I am present on social media, but in a very discreet way and different from most people. As a judge, I think it is necessary to stay with the times in order to understand what is going on in society. Judges have always had a duty of reservation and must avoid intervening in societal debates, as they are called upon to decide disputes that may arise. Nevertheless, this does not forbid a judge from following what is going on in society and, nowadays, social networks have become an essential means of communication as well as a place for exchanges. For my part, I never make comments on social media, I have a limited number of friends and my security settings are strict. However, I can follow what’s going on and understand better the world we live in.
Do you have a reference/influence/model in this field? Why?
One of the legal personalities I most admire is the former Chief Justice of Canada, the Honourable Beverly McLachlin. Not only is she a remarkable jurist, but she has remained authentic and passionate about justice throughout her long career. She also led the Supreme Court with great skill and class.
What is the greatest challenge you have faced along the way?
Like many women, it was the work-life balance. My daughter was born while I was practising law for 10 years and litigating throughout Quebec, several times a week. My husband, on his part, travelled internationally on a regular basis for his work. However, I was fortunate to have a responsible young woman who stayed at home and cared for my daughter for the first few years. When I was appointed as a judge, my daughter was 5 ½ years old. My schedules became more predictable and allowed me to plan better. The Associate Chief Judge at the time offered to arrange my schedule and travel to facilitate this balance. This was greatly appreciated!
When you chose to study law, were you thinking of pursuing a career as a judge?
I never thought that one day I would be a judge. I wanted to be a lawyer and plead. I thought that the work of a judge did not look very interesting… My father would occasionally talk to me about it, but I wasn’t very enthusiastic about it until one of my associates was appointed to the judiciary and she encouraged me to follow her. I have never regretted doing so.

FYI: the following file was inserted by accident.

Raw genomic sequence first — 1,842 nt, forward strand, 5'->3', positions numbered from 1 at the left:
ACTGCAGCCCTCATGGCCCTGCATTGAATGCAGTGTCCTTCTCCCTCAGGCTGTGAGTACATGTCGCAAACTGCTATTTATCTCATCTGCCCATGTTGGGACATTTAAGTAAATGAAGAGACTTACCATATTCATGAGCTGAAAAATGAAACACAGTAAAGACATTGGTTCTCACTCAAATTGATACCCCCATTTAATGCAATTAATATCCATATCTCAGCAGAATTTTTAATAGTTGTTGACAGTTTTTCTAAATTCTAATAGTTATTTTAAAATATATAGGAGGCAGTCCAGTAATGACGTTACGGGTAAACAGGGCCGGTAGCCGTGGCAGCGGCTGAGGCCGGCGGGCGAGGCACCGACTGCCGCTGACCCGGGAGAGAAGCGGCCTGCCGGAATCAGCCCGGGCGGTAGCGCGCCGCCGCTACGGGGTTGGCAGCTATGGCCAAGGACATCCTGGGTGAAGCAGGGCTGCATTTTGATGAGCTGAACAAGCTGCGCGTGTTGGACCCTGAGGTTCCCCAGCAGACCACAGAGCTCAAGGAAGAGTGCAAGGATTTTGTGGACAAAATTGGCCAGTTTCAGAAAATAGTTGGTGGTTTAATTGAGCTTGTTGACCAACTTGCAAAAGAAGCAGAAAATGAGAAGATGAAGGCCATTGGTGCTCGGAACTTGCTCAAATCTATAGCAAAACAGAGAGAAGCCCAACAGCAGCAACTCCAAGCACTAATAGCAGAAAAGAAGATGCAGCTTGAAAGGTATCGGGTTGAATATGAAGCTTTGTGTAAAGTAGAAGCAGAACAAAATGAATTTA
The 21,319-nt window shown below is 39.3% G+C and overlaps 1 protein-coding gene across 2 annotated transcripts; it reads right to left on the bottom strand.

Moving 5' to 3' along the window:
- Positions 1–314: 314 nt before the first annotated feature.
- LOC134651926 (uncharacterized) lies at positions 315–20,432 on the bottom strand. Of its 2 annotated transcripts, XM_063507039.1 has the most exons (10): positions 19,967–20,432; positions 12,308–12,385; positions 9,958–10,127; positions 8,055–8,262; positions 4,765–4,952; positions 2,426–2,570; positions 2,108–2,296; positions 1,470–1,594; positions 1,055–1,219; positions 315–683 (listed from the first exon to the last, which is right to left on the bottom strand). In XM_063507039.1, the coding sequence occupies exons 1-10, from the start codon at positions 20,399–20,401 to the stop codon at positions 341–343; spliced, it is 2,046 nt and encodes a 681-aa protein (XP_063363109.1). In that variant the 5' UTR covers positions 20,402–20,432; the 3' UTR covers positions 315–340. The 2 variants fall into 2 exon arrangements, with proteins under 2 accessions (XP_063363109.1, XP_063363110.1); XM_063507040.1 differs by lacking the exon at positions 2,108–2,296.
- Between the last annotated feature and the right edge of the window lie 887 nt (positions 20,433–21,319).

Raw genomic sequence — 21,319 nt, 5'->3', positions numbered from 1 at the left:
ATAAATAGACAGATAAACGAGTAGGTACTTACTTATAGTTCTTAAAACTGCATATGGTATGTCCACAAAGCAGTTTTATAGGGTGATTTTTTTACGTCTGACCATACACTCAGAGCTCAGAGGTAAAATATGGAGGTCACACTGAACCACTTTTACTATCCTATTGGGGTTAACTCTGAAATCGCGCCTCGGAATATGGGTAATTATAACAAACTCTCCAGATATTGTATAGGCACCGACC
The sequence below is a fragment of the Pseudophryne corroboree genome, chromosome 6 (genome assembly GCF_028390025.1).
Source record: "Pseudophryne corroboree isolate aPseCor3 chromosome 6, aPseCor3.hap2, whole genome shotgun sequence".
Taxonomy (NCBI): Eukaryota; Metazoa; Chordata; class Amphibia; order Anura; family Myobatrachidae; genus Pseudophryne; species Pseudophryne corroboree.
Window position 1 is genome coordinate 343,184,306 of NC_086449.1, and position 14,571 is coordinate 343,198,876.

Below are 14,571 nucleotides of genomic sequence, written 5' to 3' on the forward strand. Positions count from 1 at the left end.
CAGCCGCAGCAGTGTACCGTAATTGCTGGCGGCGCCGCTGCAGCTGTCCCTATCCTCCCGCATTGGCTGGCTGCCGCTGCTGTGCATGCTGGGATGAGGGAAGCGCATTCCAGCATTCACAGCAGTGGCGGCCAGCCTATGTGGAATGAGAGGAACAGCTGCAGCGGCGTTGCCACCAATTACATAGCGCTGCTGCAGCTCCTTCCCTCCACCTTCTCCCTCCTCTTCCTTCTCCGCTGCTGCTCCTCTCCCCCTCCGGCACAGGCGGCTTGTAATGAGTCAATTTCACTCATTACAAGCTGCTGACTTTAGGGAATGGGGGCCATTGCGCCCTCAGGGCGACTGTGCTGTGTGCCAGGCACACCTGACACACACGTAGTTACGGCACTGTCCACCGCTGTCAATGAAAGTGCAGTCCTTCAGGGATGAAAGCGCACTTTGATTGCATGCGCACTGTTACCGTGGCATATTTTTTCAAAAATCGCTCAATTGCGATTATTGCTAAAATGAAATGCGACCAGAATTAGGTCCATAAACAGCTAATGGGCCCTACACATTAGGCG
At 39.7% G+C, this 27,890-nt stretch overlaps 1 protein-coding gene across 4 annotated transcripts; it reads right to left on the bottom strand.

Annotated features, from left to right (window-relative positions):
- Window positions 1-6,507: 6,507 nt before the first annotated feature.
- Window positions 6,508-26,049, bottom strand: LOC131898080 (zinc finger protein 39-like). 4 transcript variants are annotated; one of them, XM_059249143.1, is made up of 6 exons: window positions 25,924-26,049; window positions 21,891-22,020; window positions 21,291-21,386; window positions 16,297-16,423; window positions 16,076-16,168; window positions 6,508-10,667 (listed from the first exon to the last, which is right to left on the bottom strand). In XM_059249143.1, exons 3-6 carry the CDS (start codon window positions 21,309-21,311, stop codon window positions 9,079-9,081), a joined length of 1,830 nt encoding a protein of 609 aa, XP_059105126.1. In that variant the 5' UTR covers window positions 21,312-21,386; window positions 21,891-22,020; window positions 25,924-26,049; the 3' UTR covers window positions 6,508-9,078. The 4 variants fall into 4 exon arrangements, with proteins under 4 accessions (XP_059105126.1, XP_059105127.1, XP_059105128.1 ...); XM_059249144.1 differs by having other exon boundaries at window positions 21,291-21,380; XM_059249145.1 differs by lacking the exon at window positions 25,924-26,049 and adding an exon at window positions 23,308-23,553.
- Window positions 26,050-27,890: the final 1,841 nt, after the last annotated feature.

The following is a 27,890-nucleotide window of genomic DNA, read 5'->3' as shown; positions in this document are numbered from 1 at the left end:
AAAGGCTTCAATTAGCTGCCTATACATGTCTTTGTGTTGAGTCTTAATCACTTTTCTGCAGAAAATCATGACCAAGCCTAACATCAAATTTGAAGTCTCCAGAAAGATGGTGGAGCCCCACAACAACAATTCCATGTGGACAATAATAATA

What else would you have liked to do if you had not become a judge?
I would always be a lawyer. I can’t think of any other field that I would have been as passionate about, except maybe an international career.
What do you do in your free time, do you have a hobby?
I love walking and hiking in the forest.
Is there a message you would like to pass on to the new generation of jurists/judges? If you could talk to yourself when you were 20 years old what would you say?
You have to follow your dream, even if the road sometimes seems to be full of pitfalls. When you do what you love, you succeed!
About The Honourable Justice Julie Dutil
CIAJ Board of Directors Member
Judge of the Court of Appeal of Quebec
The Honourable Julie Dutil is judge at the Court of Appeal of Quebec. Called to the Quebec Bar in 1980, she practiced law at Grondin Poudrier Bernier, where she specialized in labour law. She was a member of several committees of the Quebec Bar. In May of 1995, she was appointed a part-time member of the Commission for Public Complaints against the RCMP. Justice Dutil was appointed a judge of the Quebec Superior Court on November 8, 1996 and appointed to the Court of Appeal on September 24, 2004. She has served as the Coordinating Judge of the Quebec Division of the Court of Appeal. Justice Dutil is the president of the Canadian Superior Court Judges Association (CSCJA). She served as a board member of CSCJA beginning and has been a member of the Board of Directors. The CSCJA appointed her as a permanent delegate to the International Association of Judges where she is President of the Study Commission on Public and Social Law and First Vice-President of the regional group ANAO. She previously served as president of the Conference of Quebec Superior Court Judges, of which she has been a board member. In addition, she acted as a board member for the Canadian Chapter of the International Association of Women Judges. She also collaborates with the administration of the Law Faculty at Université Laval, where she sits on the board of the Faculty’s Fonds d’enseignement et de recherche. She has been a speaker at universities and other organizations in Canada, France, Malta, Senegal, Australia, and Brazil. The Honourable Justice Julie Dutil has been a CIAJ Board member since 2018.